Maggin chimed in about how he diversified his career options. After achieving some success in comics, “I got involved with Atari,” he said. “I wrote software for them, I can write in nine languages.”
When Len Wein was asked if he feared the end of comics in the ’70s, he balked at the question. “I never thought comics would end,” he said. Asked about his confidence during the industry’s darkest days, he chalked it up to sheer force of will. “Because I wanted comics to survive” Wein said it was simply enough for the writer to have faith the medium would survive.
“Jack always said that, but not because he wanted comics to survive, but because he was going to save comics!” Evanier said of Kirby’s take on the comics industry.
“I knew comics would survive the day I got blackballed from DC Comics,” said Wein. “I walked out the door and down the block to Gold Key Comics” and went right back to work.
Again, Evanier chimed in with his encyclopedic knowledge. “At that time, DC Comics was on 909 3rd Avenue, and Western Publishing [Gold Key’s publisher] was at 815 3rd Avenue,” noting the single block that separated them.
When the topic of “ghosting” — when a name artist took a job and hired another artist to draw the story for him at a lesser rate, pocketing the extra cash andthe credit — was raised, Evanier noted “Sal Trapani may never have actually penciled a story himself.”
This led to a discussion of how the older generation were sometime stuck in their old ways of doing things, almost drawing comics by rote — when they’d draw women, it was the same way they drew women ten or twenty years previous including the same now-dated hairstyles and clothes.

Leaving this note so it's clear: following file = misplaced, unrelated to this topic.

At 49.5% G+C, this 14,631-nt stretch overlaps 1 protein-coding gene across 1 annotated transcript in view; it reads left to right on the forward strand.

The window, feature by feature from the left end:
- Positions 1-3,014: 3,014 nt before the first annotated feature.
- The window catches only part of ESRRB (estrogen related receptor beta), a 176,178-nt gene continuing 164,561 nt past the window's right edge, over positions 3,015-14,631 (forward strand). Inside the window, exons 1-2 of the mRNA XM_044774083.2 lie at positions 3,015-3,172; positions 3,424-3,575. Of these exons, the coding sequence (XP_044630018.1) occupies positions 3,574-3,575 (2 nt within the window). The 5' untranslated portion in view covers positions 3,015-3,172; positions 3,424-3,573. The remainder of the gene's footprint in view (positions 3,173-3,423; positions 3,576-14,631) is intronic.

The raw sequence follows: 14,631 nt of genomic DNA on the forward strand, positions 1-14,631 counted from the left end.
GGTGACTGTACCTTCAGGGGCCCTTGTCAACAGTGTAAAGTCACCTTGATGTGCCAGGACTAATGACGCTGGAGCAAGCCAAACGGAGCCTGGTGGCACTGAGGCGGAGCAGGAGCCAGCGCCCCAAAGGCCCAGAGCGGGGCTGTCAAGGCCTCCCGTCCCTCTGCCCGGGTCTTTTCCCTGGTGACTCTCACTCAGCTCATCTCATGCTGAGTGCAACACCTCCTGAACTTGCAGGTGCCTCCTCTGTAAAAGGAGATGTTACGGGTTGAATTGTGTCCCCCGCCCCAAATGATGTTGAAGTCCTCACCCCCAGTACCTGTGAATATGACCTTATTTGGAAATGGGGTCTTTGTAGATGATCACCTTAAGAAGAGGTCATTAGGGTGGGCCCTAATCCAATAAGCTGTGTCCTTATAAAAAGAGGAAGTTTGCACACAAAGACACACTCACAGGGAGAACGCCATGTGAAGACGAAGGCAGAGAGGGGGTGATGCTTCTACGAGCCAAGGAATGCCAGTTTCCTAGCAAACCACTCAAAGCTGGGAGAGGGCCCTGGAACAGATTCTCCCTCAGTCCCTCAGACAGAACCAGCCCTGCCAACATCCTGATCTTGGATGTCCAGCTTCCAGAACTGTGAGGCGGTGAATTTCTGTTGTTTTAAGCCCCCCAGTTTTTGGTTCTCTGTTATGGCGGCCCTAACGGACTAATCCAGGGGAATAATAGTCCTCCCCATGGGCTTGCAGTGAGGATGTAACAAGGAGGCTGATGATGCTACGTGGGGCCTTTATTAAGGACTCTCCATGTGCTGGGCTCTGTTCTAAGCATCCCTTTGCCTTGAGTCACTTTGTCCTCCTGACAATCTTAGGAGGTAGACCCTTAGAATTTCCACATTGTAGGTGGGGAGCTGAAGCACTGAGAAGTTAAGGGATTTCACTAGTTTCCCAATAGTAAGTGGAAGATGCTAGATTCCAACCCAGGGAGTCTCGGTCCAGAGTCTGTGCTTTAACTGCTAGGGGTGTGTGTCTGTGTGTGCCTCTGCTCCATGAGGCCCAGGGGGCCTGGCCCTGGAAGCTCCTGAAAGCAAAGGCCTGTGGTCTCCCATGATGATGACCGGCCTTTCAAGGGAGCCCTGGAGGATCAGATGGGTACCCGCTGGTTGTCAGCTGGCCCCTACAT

Of Steve Ditko, Leialoha said, “I still worship [Ditko], but his cars, the clothes, the styles were so ‘dated.'”
“Some of his ideas were dated as well,” Evanier added, eliciting laughter from the crowd, clearly familiar with some of the Spider-Man co-creator’s ‘traditional’ views.
Evanier then asked Wein what his biggest success and mistake were during his tenure as an editor at Marvel. “The smartest thing I did was let people do what you hired them to do. Their craft, their art. The biggest mistake? Hiring Jim Shooter,” Wein said as the crowd exploded with laughter.
Evanier closed out the panel by asking everyone who they met in comics that stood out to them, but wasn’t a superstar. Tollin answered first.” I gave the tours at DC, so I’d show people around the office. And one day I was assigned as a liaison to this new guy who didn’t know anything about comics, and I was supposed to help him. He had never seen a Superman movie, a Superman serial, a cartoon, the ’50s TV show, and I had to teach him all about Superman,” said Tollin. “That man was Christopher Reeves.”
Louise Simonson had previously mentioned her fondness for artist John Severin. “I love, loved, loved him.” She again returned to Severin with this latest question. “This is why I love John Severin. I had this World War I story, and John’s art was going to print. And I got this frantic phone call from him. He said, ‘I drew 1918 uniforms on the soldiers, but the story is in 1917!’ I said, ‘John, why don’t I change the caption to 1918?’ But that attention to detail, how can you not love that?”
Wein ended the panel by recalling a moment from his first meeting with the man who plays the live-action counterpart of his most famous creation, Wolverine. “The first thing Hugh Jackman said to me when we met was ‘Sorry I’m so tall.’ I said, ‘I tell people you play it ‘small.'”